In one of the more bizarre coincidences of film scheduling, the brief life of a TV journalist whose biggest scoop was announcing her own death on air is recapitulated for the second time this year. Released in August, Robert Greene's porous documentary Kate Plays Christine highlights the impossibility, even the absurdity, of trying to understand its ostensible subject, Christine Chubbuck, who shot herself in the back of the head in 1974 while reporting the morning news on an ABC affiliate in Sarasota, Florida. In contrast, Antonio Campos' straightforward biopic Christine, like most films in its genre, relies on excess: acting as extreme sport, period fetishism, signpost dialogue.
When we first see Christine -- who is played by Rebecca Hall, daubed with maquillage that is a little too grotesque, a little too late-period Joan Crawford -- she is seated at a table in the studio pretending to interview Richard Nixon. That suggests just how ambitious the 29-year-old journalist is, and possibly how deluded: As host of the community-affairs program Suncoast Digest, Chubbuck reported on strawberry festivals and interviewed chicken farmers.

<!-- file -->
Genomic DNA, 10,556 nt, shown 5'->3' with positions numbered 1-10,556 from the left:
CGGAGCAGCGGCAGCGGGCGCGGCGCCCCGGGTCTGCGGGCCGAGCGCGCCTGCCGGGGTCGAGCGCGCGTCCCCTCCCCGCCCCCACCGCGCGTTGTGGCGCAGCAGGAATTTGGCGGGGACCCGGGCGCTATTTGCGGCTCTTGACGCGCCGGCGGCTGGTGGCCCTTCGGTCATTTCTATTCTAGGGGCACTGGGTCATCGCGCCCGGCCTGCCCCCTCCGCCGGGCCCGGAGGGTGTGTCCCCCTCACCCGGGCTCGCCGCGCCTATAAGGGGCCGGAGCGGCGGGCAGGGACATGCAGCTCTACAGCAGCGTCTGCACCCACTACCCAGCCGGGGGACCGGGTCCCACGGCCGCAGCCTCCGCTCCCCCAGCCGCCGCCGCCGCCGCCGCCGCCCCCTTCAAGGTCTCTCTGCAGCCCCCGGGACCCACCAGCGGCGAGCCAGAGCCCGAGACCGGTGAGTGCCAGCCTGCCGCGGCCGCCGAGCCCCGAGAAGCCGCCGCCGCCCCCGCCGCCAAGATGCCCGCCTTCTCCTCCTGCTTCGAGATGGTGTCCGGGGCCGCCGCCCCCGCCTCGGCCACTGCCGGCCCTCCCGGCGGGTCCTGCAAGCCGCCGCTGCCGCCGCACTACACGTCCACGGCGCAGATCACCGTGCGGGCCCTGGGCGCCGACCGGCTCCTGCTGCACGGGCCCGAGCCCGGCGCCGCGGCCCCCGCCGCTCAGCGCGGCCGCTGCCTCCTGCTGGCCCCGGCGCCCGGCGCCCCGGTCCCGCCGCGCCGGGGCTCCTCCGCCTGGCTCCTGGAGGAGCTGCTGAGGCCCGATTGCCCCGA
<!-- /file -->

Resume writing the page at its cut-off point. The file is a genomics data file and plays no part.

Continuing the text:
But it is work that she takes pride in, extolling the virtues of her "issue-oriented, character-based pieces" to station manager Mike Nelson (Tracy Letts), who has begun to insist on more sensational news stories. Her posture too ostentatiously hunched, Hall moves as if the wide lapels of her blazers were secreted with 20-pound weights. By the end of Christine -- and of Christine -- the reporter is at once burdened with too many signifiers (is Chubbuck a tragic heroine of second-wave feminism? Of our current macabre newscape? Of untreated depression?) and a cipher.